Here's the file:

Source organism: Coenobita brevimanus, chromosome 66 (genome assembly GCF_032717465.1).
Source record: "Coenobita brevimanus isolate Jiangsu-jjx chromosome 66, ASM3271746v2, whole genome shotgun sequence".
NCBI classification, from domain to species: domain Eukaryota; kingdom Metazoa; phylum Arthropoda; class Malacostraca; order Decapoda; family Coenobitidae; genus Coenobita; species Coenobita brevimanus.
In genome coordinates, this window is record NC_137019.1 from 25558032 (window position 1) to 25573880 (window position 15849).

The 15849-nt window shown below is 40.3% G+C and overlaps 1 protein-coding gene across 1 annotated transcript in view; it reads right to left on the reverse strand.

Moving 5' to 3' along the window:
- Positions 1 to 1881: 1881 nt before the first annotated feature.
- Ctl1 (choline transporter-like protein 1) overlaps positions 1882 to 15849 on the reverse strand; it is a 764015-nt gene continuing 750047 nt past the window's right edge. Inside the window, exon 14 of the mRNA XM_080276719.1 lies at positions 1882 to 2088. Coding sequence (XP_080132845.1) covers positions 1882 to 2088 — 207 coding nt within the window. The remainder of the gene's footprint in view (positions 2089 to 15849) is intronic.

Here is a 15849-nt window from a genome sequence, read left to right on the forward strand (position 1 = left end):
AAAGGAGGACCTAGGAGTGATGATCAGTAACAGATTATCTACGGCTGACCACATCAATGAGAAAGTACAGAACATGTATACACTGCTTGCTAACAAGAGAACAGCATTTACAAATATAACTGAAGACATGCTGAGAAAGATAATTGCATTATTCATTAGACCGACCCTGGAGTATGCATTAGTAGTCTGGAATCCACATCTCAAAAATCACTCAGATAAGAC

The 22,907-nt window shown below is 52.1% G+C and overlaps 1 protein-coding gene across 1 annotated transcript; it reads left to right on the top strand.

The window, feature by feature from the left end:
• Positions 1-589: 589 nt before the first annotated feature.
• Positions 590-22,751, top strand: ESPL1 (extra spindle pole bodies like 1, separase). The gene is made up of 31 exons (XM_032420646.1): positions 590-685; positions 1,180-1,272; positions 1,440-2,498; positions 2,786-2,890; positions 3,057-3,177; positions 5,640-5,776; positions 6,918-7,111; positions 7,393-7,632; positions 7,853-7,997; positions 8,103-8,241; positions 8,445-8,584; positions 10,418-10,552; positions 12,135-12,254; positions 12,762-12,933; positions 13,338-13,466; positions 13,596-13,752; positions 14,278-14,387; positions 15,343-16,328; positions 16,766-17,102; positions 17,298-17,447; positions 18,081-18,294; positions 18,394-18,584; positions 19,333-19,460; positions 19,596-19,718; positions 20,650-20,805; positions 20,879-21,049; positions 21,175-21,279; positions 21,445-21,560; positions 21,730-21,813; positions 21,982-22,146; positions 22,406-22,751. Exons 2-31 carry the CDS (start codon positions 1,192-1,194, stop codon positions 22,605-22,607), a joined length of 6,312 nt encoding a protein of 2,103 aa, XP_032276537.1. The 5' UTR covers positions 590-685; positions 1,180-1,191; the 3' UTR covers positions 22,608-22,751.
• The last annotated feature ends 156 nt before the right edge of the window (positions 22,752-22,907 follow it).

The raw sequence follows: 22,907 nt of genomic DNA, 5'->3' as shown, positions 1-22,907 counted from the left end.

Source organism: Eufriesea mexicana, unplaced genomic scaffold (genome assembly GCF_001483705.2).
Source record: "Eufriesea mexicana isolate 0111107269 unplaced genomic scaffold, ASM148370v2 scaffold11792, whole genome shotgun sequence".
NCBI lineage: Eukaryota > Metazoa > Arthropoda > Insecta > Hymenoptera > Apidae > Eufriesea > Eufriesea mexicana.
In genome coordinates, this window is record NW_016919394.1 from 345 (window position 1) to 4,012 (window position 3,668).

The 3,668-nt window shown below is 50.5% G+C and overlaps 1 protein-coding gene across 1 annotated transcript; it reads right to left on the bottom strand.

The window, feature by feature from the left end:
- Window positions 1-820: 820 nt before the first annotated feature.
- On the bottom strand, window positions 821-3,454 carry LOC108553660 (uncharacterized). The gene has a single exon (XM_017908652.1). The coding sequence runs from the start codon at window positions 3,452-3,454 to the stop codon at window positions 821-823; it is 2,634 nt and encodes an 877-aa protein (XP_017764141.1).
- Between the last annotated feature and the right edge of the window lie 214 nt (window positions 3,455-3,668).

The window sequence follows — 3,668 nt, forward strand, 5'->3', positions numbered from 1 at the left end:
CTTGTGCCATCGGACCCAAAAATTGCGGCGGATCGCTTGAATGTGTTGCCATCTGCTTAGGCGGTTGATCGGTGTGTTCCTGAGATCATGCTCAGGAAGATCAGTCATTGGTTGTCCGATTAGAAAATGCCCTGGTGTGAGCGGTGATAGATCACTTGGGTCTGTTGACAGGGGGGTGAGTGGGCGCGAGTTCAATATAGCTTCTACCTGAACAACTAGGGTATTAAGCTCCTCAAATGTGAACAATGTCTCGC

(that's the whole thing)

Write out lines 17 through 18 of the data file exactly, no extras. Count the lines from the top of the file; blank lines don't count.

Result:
Source organism: Eufriesea mexicana, unplaced genomic scaffold (genome assembly GCF_001483705.2).
Source record: "Eufriesea mexicana isolate 0111107269 unplaced genomic scaffold, ASM148370v2 scaffold11792, whole genome shotgun sequence".